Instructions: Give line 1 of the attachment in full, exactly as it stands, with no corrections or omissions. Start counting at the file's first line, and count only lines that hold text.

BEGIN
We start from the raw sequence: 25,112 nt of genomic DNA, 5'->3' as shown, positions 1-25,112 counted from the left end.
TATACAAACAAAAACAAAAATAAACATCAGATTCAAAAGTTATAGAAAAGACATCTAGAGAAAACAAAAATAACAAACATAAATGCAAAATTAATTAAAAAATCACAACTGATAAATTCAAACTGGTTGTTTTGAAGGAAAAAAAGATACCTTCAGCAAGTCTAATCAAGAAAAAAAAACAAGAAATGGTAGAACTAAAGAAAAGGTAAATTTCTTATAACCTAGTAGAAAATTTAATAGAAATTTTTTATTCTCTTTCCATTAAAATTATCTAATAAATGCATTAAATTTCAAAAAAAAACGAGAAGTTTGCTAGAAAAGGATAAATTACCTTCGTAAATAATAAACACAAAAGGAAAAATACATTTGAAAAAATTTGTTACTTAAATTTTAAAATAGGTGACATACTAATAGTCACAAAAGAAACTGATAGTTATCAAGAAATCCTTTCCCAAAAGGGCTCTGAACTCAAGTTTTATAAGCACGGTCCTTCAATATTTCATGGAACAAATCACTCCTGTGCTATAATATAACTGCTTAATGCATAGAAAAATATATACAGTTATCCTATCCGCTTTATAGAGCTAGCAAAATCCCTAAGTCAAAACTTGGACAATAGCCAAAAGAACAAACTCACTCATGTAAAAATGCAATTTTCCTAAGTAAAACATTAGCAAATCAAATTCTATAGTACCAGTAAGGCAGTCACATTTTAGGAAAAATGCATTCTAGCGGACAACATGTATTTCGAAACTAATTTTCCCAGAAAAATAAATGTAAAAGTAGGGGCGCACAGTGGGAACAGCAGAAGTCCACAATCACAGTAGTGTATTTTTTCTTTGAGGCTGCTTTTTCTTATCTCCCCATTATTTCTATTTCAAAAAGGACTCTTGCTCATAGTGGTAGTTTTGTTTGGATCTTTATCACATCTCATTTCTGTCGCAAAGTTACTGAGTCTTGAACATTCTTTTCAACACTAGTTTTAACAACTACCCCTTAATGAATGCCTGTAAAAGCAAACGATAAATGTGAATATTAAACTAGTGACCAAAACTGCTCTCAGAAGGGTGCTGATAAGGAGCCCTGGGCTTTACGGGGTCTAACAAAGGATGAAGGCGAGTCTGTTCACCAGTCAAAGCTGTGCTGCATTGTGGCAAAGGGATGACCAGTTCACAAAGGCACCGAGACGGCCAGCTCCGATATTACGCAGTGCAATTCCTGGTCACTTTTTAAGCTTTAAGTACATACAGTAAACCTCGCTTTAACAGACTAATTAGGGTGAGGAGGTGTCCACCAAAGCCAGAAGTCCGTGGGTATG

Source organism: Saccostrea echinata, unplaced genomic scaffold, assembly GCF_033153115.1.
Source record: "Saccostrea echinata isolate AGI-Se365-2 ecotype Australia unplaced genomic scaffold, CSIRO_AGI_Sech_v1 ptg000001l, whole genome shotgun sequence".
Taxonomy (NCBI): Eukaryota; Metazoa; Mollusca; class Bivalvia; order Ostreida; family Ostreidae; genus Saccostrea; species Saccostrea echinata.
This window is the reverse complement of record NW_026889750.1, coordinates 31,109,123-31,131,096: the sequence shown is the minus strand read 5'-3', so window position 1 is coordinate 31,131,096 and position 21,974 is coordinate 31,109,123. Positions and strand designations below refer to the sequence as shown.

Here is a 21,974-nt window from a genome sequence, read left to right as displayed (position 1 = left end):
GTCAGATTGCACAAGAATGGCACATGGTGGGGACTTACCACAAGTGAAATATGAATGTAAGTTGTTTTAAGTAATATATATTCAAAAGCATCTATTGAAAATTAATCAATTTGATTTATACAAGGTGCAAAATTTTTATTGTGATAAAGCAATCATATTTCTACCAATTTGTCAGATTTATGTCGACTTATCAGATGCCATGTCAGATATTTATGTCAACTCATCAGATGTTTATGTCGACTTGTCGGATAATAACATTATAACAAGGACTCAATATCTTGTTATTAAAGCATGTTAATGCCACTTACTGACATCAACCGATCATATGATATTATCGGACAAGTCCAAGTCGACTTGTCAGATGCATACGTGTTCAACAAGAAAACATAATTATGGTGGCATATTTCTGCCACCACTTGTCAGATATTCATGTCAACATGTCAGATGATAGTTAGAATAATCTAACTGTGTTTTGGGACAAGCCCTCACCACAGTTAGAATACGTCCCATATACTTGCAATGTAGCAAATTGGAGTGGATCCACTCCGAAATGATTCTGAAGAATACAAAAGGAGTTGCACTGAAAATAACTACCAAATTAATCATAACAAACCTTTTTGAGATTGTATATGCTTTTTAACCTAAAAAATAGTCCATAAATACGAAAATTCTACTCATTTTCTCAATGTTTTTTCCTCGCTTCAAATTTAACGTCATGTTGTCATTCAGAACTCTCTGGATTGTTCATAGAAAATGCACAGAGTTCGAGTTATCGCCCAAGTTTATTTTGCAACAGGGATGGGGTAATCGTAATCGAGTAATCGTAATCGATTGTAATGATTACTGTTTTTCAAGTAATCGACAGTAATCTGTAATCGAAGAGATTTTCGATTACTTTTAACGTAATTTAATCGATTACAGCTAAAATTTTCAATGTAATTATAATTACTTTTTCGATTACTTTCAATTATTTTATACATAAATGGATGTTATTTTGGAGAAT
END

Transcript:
We start from the raw sequence: 25,112 nt of genomic DNA, 5'->3' as shown, positions 1-25,112 counted from the left end.